That’s why I was – at first – a little concerned as I began to read Roderick Kramer’s article in the June 2009 edition of Harvard Business Review. His opening take is that “Despite [the] deceit, greed and incompetence on a previously unimaginable scale, people are still trusting too much.” As I continued to read the article my disquiet abated; his proposition is less about trusting less, but more about not trusting blindly. Healthy skepticism is just that – healthy, but too much skepticism can be a retardant to progress.

When I wrote that Early Failure is Better than Late Failure, I was addressing early qualification of opportunities in a sales cycle. The principles therein though – and expounded in the title itself, could just as easily have referred to the development of trusting relationships. By adopting an open and trusting approach to a new relationship or business partnership, it lays before you an avenue of trust that allows you to say … “Ok, let’s first be clear as to what we are both trying to achieve from this relationship. Let’s figure out why this might fail, and together in an open and honest way, let’s make sure that if the partnership is going to fail, then it fails early.” Kramer suggests that our readiness to trust makes it likely that we will make mistakes, but I’d suggest that his proposition is only true when we don’t take a measured approach to trust. In fact Kramer sets out some guidelines for safer (my qualifier) trust. (The content in parentheses is mine.)

  1. Know yourself (understand how you interpret cues you receive)
  2. Start small (build in checkpoints early to trust where there’s manageable risk)
  3. Write an escape clause (be clear about how, when, and under what circumstances, you should disengage)
  4. Send strong signals (confront instances of trust abuse, quickly and clearly)
  5. Recognize the other person’s dilemma (consider the other person’s perspective)
  6. Look at roles as well as people (the role an individual plays – e.g. procurement officer – will inform their objectives and approach)
  7. Remain vigilant and always question (trust assessment is not a one time event)

At a corporate level, organizations that fail to be transparent will suffer in two ways. Firstly, through the increased regulation that is now deemed necessary on foot of the incredible breach of trust we’ve witnessed, organizations will have transparency forced upon them, but then it’s too late – the incredible benefits of a trusting culture will have been missed. Secondly, customers and employees alike will focus more on self-preservation in their interactions with the organizations, and that will impact the bottom line in no uncertain terms.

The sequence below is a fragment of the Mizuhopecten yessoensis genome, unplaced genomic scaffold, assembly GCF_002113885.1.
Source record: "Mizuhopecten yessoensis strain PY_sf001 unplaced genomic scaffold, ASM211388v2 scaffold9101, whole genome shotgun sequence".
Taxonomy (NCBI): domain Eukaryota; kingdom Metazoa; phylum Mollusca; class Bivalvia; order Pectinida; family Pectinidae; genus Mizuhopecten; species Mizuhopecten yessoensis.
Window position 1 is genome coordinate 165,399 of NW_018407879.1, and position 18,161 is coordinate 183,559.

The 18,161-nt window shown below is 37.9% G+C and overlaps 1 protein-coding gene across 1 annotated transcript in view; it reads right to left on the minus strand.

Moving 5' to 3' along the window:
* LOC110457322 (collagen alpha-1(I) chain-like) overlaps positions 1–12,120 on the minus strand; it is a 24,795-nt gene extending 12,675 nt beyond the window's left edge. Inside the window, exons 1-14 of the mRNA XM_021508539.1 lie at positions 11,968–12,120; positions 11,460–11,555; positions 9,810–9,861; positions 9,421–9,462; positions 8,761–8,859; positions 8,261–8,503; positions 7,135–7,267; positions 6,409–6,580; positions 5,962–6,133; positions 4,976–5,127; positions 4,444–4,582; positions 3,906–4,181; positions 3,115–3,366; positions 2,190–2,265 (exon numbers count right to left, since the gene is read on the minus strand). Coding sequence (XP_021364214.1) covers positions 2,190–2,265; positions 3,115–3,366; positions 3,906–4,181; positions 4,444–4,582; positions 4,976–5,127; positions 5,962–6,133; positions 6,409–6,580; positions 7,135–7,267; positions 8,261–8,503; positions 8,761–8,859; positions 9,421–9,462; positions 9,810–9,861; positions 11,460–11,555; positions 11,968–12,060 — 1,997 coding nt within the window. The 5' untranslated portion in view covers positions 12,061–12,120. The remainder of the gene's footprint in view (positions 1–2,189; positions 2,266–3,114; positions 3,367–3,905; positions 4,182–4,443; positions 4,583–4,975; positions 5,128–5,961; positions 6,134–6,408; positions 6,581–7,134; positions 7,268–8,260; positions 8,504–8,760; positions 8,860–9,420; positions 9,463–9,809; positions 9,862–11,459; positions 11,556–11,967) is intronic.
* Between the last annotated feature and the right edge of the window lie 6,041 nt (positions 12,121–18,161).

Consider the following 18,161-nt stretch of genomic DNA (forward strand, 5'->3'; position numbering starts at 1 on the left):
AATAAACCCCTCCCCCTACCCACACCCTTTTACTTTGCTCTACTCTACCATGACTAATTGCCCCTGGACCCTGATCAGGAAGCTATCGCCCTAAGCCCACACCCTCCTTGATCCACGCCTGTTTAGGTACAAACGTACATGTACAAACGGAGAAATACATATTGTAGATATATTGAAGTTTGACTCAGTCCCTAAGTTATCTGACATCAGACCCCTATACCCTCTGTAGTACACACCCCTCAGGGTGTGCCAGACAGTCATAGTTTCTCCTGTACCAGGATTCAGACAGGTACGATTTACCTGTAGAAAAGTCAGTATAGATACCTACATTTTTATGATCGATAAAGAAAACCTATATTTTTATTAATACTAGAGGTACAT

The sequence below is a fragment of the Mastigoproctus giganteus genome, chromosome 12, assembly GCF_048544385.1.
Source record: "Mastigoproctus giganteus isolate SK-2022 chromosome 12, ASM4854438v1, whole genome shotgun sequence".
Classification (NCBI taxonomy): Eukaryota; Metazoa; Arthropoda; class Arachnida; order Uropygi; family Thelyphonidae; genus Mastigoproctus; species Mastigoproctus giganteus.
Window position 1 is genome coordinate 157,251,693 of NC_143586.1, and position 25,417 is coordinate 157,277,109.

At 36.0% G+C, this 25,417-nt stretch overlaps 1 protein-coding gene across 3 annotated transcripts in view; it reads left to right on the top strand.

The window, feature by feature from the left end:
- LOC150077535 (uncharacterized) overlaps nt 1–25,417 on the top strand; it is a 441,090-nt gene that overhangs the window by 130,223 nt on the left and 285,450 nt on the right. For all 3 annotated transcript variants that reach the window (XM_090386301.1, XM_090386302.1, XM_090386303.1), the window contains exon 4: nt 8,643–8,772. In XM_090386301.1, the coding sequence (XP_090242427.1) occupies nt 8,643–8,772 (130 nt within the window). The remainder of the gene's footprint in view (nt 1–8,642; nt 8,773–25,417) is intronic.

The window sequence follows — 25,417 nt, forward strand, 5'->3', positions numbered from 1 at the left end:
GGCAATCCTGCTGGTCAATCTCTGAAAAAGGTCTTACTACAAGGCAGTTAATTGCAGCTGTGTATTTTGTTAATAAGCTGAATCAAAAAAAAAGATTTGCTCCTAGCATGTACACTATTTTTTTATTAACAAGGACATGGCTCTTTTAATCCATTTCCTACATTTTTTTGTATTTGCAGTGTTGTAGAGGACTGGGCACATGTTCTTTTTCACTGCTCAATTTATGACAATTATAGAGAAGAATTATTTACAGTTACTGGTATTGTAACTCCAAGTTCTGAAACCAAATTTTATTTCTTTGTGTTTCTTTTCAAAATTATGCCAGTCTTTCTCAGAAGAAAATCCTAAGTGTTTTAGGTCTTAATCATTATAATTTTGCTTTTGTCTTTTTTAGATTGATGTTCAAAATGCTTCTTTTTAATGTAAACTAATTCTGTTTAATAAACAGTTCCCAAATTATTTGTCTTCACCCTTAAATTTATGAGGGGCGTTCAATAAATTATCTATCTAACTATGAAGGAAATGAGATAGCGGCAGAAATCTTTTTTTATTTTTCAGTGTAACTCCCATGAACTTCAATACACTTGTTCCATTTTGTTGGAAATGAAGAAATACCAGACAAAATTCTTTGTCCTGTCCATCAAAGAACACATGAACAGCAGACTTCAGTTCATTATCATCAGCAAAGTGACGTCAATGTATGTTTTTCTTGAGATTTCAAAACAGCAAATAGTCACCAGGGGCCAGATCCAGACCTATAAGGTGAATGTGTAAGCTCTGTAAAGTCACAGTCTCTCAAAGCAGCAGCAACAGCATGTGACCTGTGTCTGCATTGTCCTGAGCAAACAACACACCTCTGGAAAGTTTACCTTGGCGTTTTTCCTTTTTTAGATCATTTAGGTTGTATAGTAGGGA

In that same issue of Harvard Business Review, an accompanying article is called What’s Needed Next: A Culture of Candor. For me that’s the place to focus, and it gives guidelines to each of us (though its positioned to the leadership of companies – which for me let’s everyone else off the hook). There should be no surprises here – but these are good practices to embrace or revisit. (Once again, the content in parentheses is mine.)

  1. Tell the truth (Well, yes!)
  2. Encourage people to speak the truth to power (Ignore hierarchy when it comes to truth and trust)
  3. Reward contrarians (Allow all assumptions to be challenged)
  4. Practice having unpleasant conversations (Sometimes being honest is unpleasant – but it’s always necessary)
  5. Admit your mistakes (Then everyone else can)
  6. Build organization support for transparency (Through actions, not just words)
  7. Set information free. (Trust your employees to do the right thing)

My experience would suggest that trust is a potent weapon in sales, as in all of business. But someone has to show leadership and someone has to take the first step – which involves exposing themselves to some risk. But it’s worth it. Clarity results and relationships develop. Quickly you can discover whether the particular relationship (sale, contract, partnership) is worth pursuing and whether there is true alignment between the parties. When the parameters of mutual benefit is understood, and the parameters, borders, or guardrails are clearly established, the fog lifts, objectives are shared, and business velocity ensues.

If you fail to establish trust you will fail. Put yourself on the line. Remember, action is the only language of trust. Deliver more than you expect to receive. You might be surprised at the return.